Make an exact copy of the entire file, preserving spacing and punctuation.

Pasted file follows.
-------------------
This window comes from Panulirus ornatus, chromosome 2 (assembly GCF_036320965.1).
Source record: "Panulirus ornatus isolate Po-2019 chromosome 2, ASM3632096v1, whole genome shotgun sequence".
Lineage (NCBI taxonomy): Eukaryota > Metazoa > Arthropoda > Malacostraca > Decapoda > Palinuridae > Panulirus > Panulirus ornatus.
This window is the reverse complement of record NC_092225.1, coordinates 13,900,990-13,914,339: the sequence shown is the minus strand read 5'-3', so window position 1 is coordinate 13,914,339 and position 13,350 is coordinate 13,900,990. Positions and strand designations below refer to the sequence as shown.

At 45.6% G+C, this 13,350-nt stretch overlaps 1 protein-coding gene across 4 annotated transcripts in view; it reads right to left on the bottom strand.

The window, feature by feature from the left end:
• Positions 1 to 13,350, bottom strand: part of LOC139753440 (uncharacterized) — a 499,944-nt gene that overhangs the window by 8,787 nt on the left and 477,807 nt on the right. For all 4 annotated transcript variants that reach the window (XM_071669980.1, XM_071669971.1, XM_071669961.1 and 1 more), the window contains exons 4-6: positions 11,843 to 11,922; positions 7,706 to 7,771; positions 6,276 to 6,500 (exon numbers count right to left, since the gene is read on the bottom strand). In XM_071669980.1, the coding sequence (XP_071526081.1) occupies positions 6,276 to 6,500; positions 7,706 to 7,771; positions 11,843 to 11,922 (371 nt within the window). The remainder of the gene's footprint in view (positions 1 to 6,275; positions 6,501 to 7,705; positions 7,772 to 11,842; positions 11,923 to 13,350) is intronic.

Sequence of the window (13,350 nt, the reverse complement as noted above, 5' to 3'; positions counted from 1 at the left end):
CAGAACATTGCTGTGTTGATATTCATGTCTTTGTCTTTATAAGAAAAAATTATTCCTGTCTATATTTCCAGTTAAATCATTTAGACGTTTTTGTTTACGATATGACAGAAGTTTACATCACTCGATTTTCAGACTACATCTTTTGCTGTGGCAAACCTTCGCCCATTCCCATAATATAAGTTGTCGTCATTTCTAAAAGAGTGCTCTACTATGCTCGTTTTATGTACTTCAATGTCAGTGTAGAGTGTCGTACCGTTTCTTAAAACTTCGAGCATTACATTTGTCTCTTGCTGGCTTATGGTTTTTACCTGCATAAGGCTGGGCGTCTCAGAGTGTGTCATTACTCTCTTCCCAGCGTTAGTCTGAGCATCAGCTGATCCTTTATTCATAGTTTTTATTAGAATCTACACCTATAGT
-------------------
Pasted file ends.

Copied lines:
This window comes from Panulirus ornatus, chromosome 2 (assembly GCF_036320965.1).
Source record: "Panulirus ornatus isolate Po-2019 chromosome 2, ASM3632096v1, whole genome shotgun sequence".
Lineage (NCBI taxonomy): Eukaryota > Metazoa > Arthropoda > Malacostraca > Decapoda > Palinuridae > Panulirus > Panulirus ornatus.
This window is the reverse complement of record NC_092225.1, coordinates 13,900,990-13,914,339: the sequence shown is the minus strand read 5'-3', so window position 1 is coordinate 13,914,339 and position 13,350 is coordinate 13,900,990. Positions and strand designations below refer to the sequence as shown.

At 45.6% G+C, this 13,350-nt stretch overlaps 1 protein-coding gene across 4 annotated transcripts in view; it reads right to left on the bottom strand.

The window, feature by feature from the left end:
• Positions 1 to 13,350, bottom strand: part of LOC139753440 (uncharacterized) — a 499,944-nt gene that overhangs the window by 8,787 nt on the left and 477,807 nt on the right. For all 4 annotated transcript variants that reach the window (XM_071669980.1, XM_071669971.1, XM_071669961.1 and 1 more), the window contains exons 4-6: positions 11,843 to 11,922; positions 7,706 to 7,771; positions 6,276 to 6,500 (exon numbers count right to left, since the gene is read on the bottom strand). In XM_071669980.1, the coding sequence (XP_071526081.1) occupies positions 6,276 to 6,500; positions 7,706 to 7,771; positions 11,843 to 11,922 (371 nt within the window). The remainder of the gene's footprint in view (positions 1 to 6,275; positions 6,501 to 7,705; positions 7,772 to 11,842; positions 11,923 to 13,350) is intronic.

Sequence of the window (13,350 nt, the reverse complement as noted above, 5' to 3'; positions counted from 1 at the left end):
CAGAACATTGCTGTGTTGATATTCATGTCTTTGTCTTTATAAGAAAAAATTATTCCTGTCTATATTTCCAGTTAAATCATTTAGACGTTTTTGTTTACGATATGACAGAAGTTTACATCACTCGATTTTCAGACTACATCTTTTGCTGTGGCAAACCTTCGCCCATTCCCATAATATAAGTTGTCGTCATTTCTAAAAGAGTGCTCTACTATGCTCGTTTTATGTACTTCAATGTCAGTGTAGAGTGTCGTACCGTTTCTTAAAACTTCGAGCATTACATTTGTCTCTTGCTGGCTTATGGTTTTTACCTGCATAAGGCTGGGCGTCTCAGAGTGTGTCATTACTCTCTTCCCAGCGTTAGTCTGAGCATCAGCTGATCCTTTATTCATAGTTTTTATTAGAATCTACACCTATAGT